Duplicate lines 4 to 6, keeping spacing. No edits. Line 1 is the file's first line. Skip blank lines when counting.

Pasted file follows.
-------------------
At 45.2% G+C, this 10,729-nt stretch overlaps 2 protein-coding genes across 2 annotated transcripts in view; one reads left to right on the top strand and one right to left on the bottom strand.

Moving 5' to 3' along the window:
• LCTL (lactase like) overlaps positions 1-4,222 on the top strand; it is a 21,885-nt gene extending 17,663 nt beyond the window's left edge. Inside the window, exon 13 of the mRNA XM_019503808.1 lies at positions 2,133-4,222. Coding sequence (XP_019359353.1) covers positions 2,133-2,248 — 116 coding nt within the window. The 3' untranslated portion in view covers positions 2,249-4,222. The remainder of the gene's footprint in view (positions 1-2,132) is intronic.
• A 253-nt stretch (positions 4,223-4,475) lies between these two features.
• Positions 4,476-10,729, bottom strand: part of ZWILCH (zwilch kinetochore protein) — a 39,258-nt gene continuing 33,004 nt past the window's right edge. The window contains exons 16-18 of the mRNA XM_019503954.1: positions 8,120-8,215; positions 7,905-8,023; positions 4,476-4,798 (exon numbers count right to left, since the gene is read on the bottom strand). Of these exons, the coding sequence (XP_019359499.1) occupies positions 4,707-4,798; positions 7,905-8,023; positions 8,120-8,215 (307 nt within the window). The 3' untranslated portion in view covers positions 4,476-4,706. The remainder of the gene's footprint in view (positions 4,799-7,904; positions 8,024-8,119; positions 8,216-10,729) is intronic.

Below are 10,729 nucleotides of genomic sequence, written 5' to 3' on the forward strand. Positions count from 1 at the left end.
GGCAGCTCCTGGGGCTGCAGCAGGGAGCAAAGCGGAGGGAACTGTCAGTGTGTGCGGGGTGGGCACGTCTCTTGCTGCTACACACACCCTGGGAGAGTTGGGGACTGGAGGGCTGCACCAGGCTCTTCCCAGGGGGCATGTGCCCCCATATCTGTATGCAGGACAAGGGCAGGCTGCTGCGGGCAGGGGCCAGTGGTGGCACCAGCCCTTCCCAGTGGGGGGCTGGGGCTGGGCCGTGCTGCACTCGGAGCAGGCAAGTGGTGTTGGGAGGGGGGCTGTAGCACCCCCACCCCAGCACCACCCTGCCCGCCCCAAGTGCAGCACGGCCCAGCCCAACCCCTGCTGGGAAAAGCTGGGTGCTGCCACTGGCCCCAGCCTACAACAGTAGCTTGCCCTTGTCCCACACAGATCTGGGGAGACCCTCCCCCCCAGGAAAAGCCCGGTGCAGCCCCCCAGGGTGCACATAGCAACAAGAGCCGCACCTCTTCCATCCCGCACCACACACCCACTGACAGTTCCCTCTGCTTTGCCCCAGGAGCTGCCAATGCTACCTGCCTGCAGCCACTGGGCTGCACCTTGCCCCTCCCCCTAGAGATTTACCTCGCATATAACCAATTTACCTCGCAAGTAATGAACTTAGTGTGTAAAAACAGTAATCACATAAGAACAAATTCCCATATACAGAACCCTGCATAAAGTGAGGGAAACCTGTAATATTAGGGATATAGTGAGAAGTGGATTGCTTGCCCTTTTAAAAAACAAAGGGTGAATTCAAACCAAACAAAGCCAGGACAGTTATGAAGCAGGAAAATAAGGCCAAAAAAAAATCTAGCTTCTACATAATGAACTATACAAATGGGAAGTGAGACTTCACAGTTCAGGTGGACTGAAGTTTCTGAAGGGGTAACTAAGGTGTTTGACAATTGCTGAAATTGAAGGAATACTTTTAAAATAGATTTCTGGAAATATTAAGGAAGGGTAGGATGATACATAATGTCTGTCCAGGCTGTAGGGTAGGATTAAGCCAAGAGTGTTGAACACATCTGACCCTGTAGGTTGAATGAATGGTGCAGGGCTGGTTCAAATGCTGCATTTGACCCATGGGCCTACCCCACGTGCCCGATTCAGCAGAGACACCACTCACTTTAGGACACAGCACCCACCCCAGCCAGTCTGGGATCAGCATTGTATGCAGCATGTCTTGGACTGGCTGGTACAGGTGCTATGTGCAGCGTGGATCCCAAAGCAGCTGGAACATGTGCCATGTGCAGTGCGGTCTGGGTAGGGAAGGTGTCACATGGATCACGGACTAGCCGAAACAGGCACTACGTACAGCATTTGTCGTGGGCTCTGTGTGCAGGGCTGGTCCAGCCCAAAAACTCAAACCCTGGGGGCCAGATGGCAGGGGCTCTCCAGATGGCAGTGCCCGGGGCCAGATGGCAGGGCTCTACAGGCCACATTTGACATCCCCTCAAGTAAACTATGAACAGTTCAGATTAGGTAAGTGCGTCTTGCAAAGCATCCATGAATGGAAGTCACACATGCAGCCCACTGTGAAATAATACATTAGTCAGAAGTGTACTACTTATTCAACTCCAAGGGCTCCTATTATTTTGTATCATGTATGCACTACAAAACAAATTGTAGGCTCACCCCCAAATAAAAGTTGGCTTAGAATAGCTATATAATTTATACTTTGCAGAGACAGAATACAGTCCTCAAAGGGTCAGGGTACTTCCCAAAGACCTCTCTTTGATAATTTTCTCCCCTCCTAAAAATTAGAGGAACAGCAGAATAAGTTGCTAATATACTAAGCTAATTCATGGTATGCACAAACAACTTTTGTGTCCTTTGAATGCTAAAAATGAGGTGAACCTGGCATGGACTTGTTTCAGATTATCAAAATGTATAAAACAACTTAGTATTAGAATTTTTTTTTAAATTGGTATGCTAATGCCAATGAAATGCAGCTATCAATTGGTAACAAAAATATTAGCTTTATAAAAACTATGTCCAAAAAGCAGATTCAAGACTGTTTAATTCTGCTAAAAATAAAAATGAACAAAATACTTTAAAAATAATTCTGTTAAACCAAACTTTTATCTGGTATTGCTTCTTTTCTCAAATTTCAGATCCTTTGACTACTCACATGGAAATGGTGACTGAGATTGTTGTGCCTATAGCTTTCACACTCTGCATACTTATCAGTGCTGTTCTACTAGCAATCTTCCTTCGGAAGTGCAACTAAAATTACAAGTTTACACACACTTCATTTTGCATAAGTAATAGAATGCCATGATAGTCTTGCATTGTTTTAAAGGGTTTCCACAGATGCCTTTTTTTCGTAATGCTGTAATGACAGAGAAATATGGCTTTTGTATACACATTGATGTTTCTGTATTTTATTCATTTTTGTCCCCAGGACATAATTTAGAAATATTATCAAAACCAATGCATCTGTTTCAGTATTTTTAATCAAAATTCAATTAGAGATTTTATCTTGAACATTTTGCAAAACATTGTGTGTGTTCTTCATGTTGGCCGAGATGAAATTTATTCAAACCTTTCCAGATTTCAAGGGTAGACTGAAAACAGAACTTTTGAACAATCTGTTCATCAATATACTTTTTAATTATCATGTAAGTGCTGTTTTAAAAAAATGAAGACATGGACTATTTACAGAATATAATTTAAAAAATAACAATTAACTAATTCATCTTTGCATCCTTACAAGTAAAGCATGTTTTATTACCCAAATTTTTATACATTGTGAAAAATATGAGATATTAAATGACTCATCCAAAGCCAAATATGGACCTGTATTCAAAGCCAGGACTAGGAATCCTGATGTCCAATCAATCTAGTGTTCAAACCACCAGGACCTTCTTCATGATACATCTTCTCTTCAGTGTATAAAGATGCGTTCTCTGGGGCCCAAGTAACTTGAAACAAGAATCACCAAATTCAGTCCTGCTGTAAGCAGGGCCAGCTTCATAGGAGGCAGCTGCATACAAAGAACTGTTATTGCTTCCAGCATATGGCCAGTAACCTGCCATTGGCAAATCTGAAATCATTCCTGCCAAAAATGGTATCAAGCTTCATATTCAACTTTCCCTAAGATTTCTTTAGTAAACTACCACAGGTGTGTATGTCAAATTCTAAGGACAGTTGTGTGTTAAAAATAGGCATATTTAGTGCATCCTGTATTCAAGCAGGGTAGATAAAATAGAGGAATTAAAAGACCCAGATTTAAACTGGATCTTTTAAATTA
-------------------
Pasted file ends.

• A 253-nt stretch (positions 4,223-4,475) lies between these two features.
• Positions 4,476-10,729, bottom strand: part of ZWILCH (zwilch kinetochore protein) — a 39,258-nt gene continuing 33,004 nt past the window's right edge. The window contains exons 16-18 of the mRNA XM_019503954.1: positions 8,120-8,215; positions 7,905-8,023; positions 4,476-4,798 (exon numbers count right to left, since the gene is read on the bottom strand). Of these exons, the coding sequence (XP_019359499.1) occupies positions 4,707-4,798; positions 7,905-8,023; positions 8,120-8,215 (307 nt within the window). The 3' untranslated portion in view covers positions 4,476-4,706. The remainder of the gene's footprint in view (positions 4,799-7,904; positions 8,024-8,119; positions 8,216-10,729) is intronic.

Below are 10,729 nucleotides of genomic sequence, written 5' to 3' on the forward strand. Positions count from 1 at the left end.